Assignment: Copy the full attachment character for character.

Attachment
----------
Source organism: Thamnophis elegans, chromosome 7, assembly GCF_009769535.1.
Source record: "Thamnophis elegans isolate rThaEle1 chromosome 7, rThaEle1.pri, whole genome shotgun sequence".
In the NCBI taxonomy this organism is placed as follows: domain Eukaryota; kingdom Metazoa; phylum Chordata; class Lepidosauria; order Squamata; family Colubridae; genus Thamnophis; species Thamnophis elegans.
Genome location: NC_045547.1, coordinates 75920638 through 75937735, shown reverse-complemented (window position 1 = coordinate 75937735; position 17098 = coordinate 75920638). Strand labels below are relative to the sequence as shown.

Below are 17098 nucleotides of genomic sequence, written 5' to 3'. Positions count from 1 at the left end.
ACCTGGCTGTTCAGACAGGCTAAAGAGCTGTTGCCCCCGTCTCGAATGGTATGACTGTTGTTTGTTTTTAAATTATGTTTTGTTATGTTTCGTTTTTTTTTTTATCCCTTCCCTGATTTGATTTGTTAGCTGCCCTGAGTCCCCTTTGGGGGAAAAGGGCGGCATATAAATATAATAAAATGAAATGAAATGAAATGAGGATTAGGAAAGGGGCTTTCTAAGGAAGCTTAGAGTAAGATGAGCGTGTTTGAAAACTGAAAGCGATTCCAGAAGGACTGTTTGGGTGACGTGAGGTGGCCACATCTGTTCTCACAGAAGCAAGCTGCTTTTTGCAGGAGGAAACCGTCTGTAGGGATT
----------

Source organism: Thamnophis elegans, chromosome 7, assembly GCF_009769535.1.
Source record: "Thamnophis elegans isolate rThaEle1 chromosome 7, rThaEle1.pri, whole genome shotgun sequence".
In the NCBI taxonomy this organism is placed as follows: domain Eukaryota; kingdom Metazoa; phylum Chordata; class Lepidosauria; order Squamata; family Colubridae; genus Thamnophis; species Thamnophis elegans.
Genome location: NC_045547.1, coordinates 75920638 through 75937735, shown reverse-complemented (window position 1 = coordinate 75937735; position 17098 = coordinate 75920638). Strand labels below are relative to the sequence as shown.

Below are 17098 nucleotides of genomic sequence, written 5' to 3'. Positions count from 1 at the left end.
ACCTGGCTGTTCAGACAGGCTAAAGAGCTGTTGCCCCCGTCTCGAATGGTATGACTGTTGTTTGTTTTTAAATTATGTTTTGTTATGTTTCGTTTTTTTTTTTATCCCTTCCCTGATTTGATTTGTTAGCTGCCCTGAGTCCCCTTTGGGGGAAAAGGGCGGCATATAAATATAATAAAATGAAATGAAATGAAATGAGGATTAGGAAAGGGGCTTTCTAAGGAAGCTTAGAGTAAGATGAGCGTGTTTGAAAACTGAAAGCGATTCCAGAAGGACTGTTTGGGTGACGTGAGGTGGCCACATCTGTTCTCACAGAAGCAAGCTGCTTTTTGCAGGAGGAAACCGTCTGTAGGGATT